[There is a shorter version of this available here.]
I started this referendum cycle in favour of proportional representation (PR), but I’ve been listening to those who advocate sticking with our current first-past-the-post (FPTP) system. And while I still support PR, I’ve decided that the supporters of FPTP have a point… though they don’t know it yet. Confused? Read on.
Voting Should be Simple
Supporters of first-past-the-post say voting should be simple, and I agree. One person, one vote, and the person with the most votes wins. What could be simpler, right? Well, all too often the winner doesn’t have a majority of the vote, and no one wants to “waste their vote”. This encourages voters to calculate who the probable winners might be, both in their local riding and in the whole province. Should a voter cast a ballot for who they want to win? Or should they vote for a compromise candidate who might do better locally? Or should they take a chance on supporting a compromise candidate that supports a party that is stronger province-wide, because there’s a fourth party that they feel must be stopped at all costs? First-past-the-post is simple on the surface, but creates a confusing array of strategic voting possibilities, and that makes it the least simple option on the referendum ballot this November. Under proportional representation, however, almost every vote counts so voting for who and what you believe in is much, much simpler.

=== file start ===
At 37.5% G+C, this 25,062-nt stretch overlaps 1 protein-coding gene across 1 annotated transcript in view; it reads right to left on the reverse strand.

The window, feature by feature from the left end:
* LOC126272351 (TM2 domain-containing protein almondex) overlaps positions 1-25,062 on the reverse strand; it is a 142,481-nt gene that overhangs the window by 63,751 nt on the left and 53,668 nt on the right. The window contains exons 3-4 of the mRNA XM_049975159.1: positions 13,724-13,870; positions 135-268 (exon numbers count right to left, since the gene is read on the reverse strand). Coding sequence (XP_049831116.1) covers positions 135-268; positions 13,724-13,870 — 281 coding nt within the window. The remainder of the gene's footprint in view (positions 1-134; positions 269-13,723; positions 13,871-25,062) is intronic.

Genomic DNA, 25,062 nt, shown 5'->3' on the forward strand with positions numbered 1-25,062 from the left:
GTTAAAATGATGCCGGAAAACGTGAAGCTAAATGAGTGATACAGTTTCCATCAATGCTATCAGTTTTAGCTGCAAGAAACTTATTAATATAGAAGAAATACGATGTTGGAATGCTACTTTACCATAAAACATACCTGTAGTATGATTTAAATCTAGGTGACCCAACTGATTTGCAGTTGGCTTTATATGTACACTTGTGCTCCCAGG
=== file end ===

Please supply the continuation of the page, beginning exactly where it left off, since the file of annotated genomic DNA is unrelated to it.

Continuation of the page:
All Voters Should Be Equal
I couldn’t agree more with the supporters of FPTP on this point. All voters and all votes should be equal, whether they’re urban or rural, whether that vote elects a local or a regional representative, etc. The truth is, no vote is less equal than a first-past-the-post vote. If you’re in a “safe seat” under FPTP, one that is almost always won by the same party every election, your vote is largely taken for granted. Other parties usually won’t fight hard for your vote because they see your riding as unwinnable, and the party that typically wins your riding too often takes your vote for granted. If you’re a voter in a “safe riding”, you become an after thought for all the parties.
On the other hand, if you’re in a riding that frequently “swings” back and forth between different parties, your vote is of key importance every election, and your opinion counts for more than voters in most other ridings. The election platforms of each party are highly tailored to the interests of these swing voters. The opinions of these voters are considered more important than most. A lot more. And that’s as unequal as it gets.